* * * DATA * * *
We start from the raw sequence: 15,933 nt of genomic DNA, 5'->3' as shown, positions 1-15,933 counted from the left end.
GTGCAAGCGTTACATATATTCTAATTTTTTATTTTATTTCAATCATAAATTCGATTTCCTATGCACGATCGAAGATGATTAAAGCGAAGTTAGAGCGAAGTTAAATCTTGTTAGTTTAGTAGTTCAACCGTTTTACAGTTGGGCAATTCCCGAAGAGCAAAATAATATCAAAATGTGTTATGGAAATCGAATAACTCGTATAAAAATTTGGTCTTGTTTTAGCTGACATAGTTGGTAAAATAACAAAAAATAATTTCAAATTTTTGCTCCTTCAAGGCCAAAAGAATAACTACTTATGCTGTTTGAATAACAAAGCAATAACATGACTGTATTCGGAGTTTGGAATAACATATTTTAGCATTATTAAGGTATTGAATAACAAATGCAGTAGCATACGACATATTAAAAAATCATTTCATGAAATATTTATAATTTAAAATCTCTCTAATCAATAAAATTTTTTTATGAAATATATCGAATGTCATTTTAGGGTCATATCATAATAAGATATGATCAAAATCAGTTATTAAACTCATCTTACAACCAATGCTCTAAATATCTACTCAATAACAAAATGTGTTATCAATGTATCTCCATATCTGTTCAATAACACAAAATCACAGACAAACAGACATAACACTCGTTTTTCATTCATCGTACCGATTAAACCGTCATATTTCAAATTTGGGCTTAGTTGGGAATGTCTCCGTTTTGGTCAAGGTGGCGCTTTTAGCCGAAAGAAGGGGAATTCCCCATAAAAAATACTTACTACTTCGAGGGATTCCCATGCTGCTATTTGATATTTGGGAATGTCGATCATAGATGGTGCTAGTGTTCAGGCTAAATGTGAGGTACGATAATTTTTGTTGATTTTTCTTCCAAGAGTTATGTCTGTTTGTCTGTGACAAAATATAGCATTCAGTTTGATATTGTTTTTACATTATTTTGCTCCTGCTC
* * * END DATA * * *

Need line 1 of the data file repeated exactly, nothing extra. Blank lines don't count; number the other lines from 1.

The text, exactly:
We start from the raw sequence: 15,933 nt of genomic DNA, 5'->3' as shown, positions 1-15,933 counted from the left end.